29 October 2005

On Graduation

Since I have technically retired, Friday may have been my last graduation ceremony. They appear to follow fashion cycles; I was excited by my Bachelor's ceremony, in the presence of the then Prime Minister. Then it became "uncool" to attend, so I didn't bother to attend the ceremonies for my two Master's degrees, but family pressure required me to go to my Ph.D event.

Sitting on the platform is a different experience (I always end up as part of the platform party, principally because my academic robes [red and gold] are so spectacular). It is still a deeply moving experience to process into the hall, filled by graduands, but more important by proud parents and partners. Each graduand's moment of glory is very transient, but the look of nervous pride on their faces as they present themselves is inspiring; in many respects I am a jaded cynic, but graduation, for all its pomposity, remains uplifting.

There has been an interesting change over the past few years, most apparent in the dress code of the men. From being "uncool" to attend, there was a shift to an ironic stance. Graduands would attend, but made a point of wearing academic dress over sweatshirts, jeans and trainers, as if to undermine the significance of the occasion. Currently, there is a swing back to suits and even ties. Impressionistically, more of the women seem to be wearing skirts. I don't know what this fashion shift "means", though.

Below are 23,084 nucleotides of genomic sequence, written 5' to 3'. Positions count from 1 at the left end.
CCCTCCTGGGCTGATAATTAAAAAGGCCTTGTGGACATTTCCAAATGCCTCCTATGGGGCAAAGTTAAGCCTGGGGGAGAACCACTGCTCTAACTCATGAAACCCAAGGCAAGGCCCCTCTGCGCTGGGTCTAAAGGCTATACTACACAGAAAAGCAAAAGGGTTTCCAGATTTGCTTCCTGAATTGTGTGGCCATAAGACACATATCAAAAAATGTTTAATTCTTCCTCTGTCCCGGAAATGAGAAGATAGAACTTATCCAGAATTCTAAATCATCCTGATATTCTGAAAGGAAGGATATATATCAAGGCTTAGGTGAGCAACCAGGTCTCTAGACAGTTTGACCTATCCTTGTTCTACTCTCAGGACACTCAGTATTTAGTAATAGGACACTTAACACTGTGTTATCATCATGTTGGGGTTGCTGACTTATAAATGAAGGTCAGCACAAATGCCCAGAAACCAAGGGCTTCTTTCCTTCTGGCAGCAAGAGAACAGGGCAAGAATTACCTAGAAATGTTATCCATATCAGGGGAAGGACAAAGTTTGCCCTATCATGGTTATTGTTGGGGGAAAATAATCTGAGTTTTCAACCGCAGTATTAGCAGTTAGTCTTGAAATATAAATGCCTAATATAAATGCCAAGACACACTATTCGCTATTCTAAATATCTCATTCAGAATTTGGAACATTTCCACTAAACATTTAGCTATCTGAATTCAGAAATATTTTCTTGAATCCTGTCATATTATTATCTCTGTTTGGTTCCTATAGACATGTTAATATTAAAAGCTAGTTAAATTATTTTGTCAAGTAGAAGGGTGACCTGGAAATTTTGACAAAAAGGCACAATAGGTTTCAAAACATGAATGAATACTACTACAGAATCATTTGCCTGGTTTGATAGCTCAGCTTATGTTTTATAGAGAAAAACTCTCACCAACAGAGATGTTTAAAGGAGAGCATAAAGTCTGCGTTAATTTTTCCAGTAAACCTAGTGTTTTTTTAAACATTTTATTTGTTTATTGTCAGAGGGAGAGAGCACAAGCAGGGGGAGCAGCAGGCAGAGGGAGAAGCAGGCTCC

Many faculty colleagues disappeared immediately after the ceremony to a free lunch at a local hotel; few of us stuck around to congratulate our former students. That's sad; it is their day, a really big day for many of them: I was greeted and thanked by former students I barely remembered as part of a lecture group of 100+ students. They may have merely been polite, but it gives me a real buzz when it happens; I wouldn't trade it for an infinity of rubber chicken lunches. Those colleagues don't know what they are missing.

Perhaps the greatest incentive to the development of teaching in universities would be to require all faculty to attend graduation. It's formal, ritualistic, and the speeches are platitudinous; but it marks enormous effort and achievement, and if we respect our students it is a wonderful collaborative celebration.

There are two things to balance. One student passed across the stage in front of me who should not have done so, in my opinion; I had failed him (or her) on two courses. I wondered then about the academic integrity of our courses. On the other hand was the pride and burgeoning confidence of the graduands, and the parents and partners who were introduced to me afterwards (and were in some cases so embarrassingly deferential—I don't handle that well).

Best wishes to all of them!

24 October 2005

On potential

I'm in Vancouver, and seem to have booked into an hotel in the "backpacker" district; went out for a meal and then sat outside Starbucks for a coffee afterwards. While I was ordering the coffee, a much-pierced girl came in to ask to use the "washroom". Outside, she was with two guys (and a dog); one of the guys clearly affecting the style of a character from Burgess/Kubrick's "A Clockwork Orange" (bowler hat and eye make-up, etc.).

Not having a book to read for once, I reflected on what their experience might be; they were hanging around, bumming cigarettes, but not destitute and still concerned about their style. They seemes to be undergoing an initiation ritual of a kind; a brief flowering of rebellion before they became the corporate lawyers or shelf-stackers or even politicians of the future. Only thing was, it looked as though much of the initiation experience was deadly boring at the time. Perhaps it will acquire a rosy romantic glow in the future.